Julian Ford, a professor of psychiatry and director of the Center for Trauma Recovery and Juvenile Justice at the University of Connecticut Health Center, said restraints can be especially traumatizing to juvenile offenders.
“Shackling is not only public embarrassment and physical restraint. It literally picks away at the youths’ ability to control their own bodies,” Ford said. “It reinforces the idea that they are viewed by society and the community as people who are bad and need to be restrained.”
That belief can be self-fulfilling, leading youths to view laws and social customs as irrelevant to them, he said. “Since children are still developing a self-concept and sense of their identity, shackling can change how they view themselves … It reinforces their own views of themselves as bad people.”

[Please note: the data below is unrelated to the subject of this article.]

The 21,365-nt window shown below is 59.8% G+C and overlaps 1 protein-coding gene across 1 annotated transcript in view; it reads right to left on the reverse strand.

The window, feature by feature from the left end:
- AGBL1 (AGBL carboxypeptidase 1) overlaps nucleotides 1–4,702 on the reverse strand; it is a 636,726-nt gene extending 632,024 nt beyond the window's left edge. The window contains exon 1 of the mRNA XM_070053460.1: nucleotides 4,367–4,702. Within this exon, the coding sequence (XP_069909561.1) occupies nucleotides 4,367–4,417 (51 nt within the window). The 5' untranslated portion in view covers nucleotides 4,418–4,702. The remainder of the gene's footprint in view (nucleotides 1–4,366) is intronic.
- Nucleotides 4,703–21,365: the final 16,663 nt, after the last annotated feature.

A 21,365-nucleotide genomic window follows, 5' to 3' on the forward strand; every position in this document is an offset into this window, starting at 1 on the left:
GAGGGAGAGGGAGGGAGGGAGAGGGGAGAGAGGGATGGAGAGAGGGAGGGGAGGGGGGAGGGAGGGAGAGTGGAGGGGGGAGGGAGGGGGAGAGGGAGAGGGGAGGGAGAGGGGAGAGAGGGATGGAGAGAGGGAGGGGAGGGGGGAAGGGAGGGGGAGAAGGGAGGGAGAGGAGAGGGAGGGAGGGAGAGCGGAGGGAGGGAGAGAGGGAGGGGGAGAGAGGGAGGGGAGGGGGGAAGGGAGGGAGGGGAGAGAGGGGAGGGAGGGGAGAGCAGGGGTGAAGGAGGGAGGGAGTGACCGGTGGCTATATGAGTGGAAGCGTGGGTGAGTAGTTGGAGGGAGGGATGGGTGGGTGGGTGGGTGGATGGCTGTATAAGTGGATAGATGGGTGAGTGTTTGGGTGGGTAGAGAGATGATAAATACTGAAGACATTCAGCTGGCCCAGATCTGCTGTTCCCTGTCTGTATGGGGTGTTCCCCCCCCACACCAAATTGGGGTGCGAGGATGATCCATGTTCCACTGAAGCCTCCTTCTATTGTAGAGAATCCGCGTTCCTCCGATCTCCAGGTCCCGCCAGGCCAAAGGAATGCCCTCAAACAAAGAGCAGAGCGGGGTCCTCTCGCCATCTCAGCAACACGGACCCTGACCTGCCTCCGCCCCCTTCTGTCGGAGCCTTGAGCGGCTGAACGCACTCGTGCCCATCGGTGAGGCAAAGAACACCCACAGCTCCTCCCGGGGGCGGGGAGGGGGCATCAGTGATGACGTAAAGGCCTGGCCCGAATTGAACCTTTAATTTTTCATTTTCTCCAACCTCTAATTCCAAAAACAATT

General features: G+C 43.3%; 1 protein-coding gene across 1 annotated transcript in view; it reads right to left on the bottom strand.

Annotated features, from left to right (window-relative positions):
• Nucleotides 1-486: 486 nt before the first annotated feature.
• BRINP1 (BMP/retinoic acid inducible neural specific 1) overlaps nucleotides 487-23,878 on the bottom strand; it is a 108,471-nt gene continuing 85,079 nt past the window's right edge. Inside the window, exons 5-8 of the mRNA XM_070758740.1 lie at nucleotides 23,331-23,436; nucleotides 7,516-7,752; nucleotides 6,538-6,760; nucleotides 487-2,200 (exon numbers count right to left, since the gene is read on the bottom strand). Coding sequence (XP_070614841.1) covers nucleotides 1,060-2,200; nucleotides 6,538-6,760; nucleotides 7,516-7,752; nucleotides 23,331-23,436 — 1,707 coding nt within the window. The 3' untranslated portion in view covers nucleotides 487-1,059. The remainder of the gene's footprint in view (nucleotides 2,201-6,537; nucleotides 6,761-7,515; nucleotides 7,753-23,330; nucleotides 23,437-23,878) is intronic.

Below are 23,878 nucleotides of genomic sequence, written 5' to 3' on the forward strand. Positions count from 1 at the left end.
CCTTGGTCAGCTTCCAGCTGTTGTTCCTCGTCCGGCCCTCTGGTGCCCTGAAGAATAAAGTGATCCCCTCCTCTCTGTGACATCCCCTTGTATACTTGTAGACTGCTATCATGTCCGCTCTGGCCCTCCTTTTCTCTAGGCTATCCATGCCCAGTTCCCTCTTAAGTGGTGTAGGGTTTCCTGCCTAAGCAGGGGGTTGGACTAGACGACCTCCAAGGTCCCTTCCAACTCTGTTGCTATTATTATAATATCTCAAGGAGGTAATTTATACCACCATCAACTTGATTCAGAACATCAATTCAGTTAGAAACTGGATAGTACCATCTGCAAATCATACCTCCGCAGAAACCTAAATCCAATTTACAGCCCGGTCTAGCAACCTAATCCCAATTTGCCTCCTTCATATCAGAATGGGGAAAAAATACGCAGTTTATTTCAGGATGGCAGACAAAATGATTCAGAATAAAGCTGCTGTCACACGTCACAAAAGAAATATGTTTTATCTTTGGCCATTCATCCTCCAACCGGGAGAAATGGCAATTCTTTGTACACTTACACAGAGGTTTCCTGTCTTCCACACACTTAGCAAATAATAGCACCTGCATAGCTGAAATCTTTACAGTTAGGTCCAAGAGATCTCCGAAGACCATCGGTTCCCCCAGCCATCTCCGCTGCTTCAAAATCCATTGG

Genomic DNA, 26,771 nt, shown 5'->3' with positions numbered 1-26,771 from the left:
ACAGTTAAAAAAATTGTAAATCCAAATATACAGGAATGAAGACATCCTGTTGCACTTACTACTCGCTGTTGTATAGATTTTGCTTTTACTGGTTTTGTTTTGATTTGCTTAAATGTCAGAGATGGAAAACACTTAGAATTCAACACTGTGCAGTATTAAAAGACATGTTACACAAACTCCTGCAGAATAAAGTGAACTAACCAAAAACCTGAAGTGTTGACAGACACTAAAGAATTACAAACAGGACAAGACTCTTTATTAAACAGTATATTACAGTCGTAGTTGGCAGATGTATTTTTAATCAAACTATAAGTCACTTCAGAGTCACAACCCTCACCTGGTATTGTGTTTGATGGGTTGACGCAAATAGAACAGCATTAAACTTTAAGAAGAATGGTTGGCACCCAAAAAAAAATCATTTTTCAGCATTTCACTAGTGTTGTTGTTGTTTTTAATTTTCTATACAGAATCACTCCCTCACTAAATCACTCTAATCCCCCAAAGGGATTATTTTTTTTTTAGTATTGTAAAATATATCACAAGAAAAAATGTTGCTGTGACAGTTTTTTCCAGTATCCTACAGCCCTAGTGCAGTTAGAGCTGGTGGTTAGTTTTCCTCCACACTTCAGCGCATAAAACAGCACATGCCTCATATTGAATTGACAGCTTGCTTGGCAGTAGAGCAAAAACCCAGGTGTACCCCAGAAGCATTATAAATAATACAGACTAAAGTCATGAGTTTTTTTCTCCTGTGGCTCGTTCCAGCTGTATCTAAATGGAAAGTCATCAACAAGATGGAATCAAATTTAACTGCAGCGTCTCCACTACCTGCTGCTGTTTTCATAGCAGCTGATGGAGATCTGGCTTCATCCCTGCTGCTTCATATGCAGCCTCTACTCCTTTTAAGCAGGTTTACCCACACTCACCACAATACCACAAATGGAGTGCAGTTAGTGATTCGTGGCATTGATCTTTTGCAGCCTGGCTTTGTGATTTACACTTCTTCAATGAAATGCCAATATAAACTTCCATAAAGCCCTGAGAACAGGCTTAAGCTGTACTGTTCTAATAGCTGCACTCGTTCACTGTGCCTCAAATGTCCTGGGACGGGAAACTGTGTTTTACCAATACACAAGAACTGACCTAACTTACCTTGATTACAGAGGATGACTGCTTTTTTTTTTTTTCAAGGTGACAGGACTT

In addition, many juveniles have witnessed violence or suffered abuse, and shackling can reactivate traumatic memories, leading to anxiety, hostility and behavior problems.
“You’re unnecessarily causing trauma to the child,” Rapillo said. “We’re dealing with kids. It’s supposed to be a more rehabilitative system. It’s a place where you’re holding people accountable, but doing it in a way that’s going to turn them into productive citizens.”
The U.S. Supreme Court has ruled that shackling defendants in view of a jury violates the person’s presumption of innocence, among other rights, but in Connecticut juvenile cases are decided by judges, not juries. “When that child is appearing in front of the judge time and time again in shackles,” Rapillo said, “the argument is that it has the same impact on the presumption of innocence as an adult defendant appearing in front of a jury in shackles.”